Individual farms can benefit from IoT SIMs and field monitoring solutions, but the industry needs to recognise the role of the complete value chain. Wholesalers and retailers have a key role in delivering agritech and connectivity solutions to help their production centres and ensure consistent, reliable supply to consumers.
We all know that IoT-based tech helps farmers, but many are too small to go it alone
Farming is a tough business, with a constant pressure to maximise production, protect assets and secure ROI. There is continuous uncertainty, as farmers have to cope with fluctuating weather conditions, as well as changes to market prices. In this context, access to information is becoming a critical differentiator.
As such, it has become clear that advances in IT can deliver huge benefits to ensuring successful delivery from grower to grocer. The collection of data from the field can be used by farmers to drive their operations. They can use data on local climatic conditions, soil temperature, pests and more to optimise processes and determine when they need to make interventions.
Of course, in other sectors, even the smallest enterprises have long enjoyed the advantages of connectivity to link devices and to create networks. Farmers have been left behind somewhat. However, thanks to IoT SIMs, they can now more easily create local networks to collect field data, covering whatever is relevant to their particular crops. So, if they are managing hectares of olive groves, they can remotely check soil moisture or detect the presence of pests.
Doing so can save money – providing insights that allow them to protect their crops, or to reduce the use of chemicals (which cost money). That’s what IoT SIMs enable. It doesn’t really matter what data is relevant, what matters is the ability to deploy a remote, self-contained device and to collect the indicators that count.
Lack of coverage in the farmers’ rural areas has often been what has held back deployments in the past. Now, with the latest generation of ‘self-steering’ IoT SIMs and routers, such as those supplied by Voio, we can automatically take advantage of whatever network is nearby without committing to a single MNO.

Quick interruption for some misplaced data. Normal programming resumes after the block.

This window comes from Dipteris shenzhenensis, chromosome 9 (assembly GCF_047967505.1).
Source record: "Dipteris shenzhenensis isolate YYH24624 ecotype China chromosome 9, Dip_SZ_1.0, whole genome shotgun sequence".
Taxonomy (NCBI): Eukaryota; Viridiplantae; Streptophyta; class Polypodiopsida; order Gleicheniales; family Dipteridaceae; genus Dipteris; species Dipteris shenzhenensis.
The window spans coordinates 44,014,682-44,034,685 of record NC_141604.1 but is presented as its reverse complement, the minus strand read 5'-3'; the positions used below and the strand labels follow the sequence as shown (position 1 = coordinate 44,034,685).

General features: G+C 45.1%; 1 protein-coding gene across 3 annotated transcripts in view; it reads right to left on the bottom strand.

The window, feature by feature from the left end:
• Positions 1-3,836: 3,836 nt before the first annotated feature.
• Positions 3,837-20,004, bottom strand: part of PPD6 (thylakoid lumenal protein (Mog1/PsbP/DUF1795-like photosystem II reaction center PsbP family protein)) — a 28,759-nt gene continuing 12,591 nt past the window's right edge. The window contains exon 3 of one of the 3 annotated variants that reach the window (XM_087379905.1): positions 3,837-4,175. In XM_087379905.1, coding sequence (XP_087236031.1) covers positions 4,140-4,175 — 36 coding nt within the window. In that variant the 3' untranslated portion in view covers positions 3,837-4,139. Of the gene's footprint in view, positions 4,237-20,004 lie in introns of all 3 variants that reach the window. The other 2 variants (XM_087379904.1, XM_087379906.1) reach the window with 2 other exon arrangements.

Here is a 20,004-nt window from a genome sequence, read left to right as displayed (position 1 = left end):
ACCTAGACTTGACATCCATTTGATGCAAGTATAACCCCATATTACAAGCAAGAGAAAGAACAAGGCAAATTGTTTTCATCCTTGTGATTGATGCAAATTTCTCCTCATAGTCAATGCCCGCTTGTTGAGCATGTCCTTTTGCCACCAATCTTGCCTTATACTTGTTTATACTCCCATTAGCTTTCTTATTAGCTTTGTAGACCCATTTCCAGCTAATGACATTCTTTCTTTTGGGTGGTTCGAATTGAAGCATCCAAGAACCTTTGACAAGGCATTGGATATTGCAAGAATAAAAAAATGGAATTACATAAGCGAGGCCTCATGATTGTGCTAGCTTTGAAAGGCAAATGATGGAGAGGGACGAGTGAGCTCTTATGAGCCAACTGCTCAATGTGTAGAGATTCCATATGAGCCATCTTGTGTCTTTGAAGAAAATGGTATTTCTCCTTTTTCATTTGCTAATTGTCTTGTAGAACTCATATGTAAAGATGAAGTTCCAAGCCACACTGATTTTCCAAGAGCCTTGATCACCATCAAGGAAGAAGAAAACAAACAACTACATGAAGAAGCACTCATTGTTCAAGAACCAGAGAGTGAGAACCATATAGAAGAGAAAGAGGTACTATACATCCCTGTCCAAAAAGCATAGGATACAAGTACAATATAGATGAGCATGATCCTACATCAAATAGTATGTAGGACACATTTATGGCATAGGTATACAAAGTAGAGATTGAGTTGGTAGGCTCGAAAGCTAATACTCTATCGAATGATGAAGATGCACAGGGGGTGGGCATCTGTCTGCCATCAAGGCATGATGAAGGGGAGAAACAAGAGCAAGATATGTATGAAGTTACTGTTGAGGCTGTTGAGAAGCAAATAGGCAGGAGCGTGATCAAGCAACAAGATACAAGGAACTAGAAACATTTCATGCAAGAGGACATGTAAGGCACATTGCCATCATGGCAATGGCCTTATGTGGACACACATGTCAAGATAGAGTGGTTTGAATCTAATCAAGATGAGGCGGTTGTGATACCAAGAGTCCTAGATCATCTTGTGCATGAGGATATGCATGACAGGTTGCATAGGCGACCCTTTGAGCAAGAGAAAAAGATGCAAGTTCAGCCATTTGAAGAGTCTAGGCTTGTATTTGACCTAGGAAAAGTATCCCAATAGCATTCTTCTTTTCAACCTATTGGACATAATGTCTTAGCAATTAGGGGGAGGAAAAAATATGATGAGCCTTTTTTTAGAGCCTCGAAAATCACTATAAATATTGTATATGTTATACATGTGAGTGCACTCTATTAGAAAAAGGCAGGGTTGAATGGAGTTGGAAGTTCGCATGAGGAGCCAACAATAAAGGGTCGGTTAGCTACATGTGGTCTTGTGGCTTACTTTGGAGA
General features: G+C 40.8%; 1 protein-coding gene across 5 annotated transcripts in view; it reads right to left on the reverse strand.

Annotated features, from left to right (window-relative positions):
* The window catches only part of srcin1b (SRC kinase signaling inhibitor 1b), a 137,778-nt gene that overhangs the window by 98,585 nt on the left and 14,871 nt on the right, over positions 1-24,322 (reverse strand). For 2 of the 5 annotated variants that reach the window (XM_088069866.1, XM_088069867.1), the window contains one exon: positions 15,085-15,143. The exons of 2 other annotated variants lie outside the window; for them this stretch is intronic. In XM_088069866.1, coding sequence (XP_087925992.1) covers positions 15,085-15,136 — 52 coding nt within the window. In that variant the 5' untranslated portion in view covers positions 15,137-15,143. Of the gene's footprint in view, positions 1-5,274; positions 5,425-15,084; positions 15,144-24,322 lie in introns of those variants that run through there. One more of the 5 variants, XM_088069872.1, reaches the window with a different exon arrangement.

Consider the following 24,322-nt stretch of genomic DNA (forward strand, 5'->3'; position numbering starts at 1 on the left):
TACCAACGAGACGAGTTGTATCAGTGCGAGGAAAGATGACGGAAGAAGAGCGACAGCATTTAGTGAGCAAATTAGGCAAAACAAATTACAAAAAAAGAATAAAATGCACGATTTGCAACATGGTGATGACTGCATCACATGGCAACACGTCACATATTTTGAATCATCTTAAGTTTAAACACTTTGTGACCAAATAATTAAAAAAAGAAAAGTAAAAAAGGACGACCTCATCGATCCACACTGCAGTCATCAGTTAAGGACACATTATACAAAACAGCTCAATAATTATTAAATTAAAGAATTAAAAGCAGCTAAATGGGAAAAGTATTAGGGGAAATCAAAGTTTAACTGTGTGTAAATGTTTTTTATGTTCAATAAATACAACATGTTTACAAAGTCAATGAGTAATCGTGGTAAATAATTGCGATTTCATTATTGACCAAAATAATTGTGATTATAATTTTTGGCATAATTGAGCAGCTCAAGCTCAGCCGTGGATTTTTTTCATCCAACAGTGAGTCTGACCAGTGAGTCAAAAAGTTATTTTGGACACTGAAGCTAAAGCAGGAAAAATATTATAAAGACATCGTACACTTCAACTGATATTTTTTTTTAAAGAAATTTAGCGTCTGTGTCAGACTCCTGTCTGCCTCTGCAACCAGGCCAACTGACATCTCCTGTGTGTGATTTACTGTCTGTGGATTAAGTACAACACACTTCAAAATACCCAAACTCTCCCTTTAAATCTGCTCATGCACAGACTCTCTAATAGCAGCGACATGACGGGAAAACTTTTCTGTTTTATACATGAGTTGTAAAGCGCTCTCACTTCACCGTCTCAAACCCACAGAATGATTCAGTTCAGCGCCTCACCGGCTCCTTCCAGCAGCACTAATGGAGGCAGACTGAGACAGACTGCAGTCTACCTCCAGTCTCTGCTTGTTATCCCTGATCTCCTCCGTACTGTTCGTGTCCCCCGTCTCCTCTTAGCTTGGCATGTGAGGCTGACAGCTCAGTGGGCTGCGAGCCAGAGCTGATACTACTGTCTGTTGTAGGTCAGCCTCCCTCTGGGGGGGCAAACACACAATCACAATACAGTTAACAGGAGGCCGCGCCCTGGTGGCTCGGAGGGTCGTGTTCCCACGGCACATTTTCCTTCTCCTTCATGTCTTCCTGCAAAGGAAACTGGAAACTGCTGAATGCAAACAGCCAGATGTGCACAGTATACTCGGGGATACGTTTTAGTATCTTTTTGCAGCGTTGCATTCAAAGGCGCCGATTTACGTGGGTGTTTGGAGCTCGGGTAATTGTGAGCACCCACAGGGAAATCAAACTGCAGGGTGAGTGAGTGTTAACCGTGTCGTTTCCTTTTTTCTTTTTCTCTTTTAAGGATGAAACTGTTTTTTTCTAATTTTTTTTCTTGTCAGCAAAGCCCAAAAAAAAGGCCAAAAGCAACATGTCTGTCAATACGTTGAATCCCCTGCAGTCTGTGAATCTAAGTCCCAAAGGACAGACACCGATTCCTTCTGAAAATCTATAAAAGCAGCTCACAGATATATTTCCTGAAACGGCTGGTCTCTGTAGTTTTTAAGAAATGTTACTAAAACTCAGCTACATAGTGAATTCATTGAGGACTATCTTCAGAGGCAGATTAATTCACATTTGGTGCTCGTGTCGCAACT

IoT tech adoption needs to be driven by key stakeholders in the supply chain
While some farmers are already alert to these new capabilities, others are less so. At Voio, we want to make sure that IoT SIMs are within the range of any farmer. But, it’s not just the farmers. Many agricultural concerns are part of lengthy, integrated supply chains. Instead of selling on the open market, some farmers have long-term contracts to supply particular wholesalers or retailers.
These concerns have a direct interest in ensuring consistent supply and in helping their production centres reduce costs while achieving key targets. With considerable price volatility and the growing risk of exceptional weather that can disrupt supply, it’s in everyone’s interests to ensure continuity of supply.
IoT SIM connectivity is crucial to ensuring the flow of data from the point of production, to the point of distribution and on to the point of sale to consumers. Wholesalers and large retailers need to provide devices, sensors and platforms so that even their smallest production partners can leverage IoT SIM connectivity to collect data that can help secure supplies and ensure consistent production.
Indeed, the industry as a whole has a responsibility to spread the use of technology. It’s unrealistic to expect that all elements can act unilaterally. So, while the tech is now affordable, we need to see more interventions from key stakeholders to support their suppliers and to deploy solutions that can drive production and secure profits across the supply chain.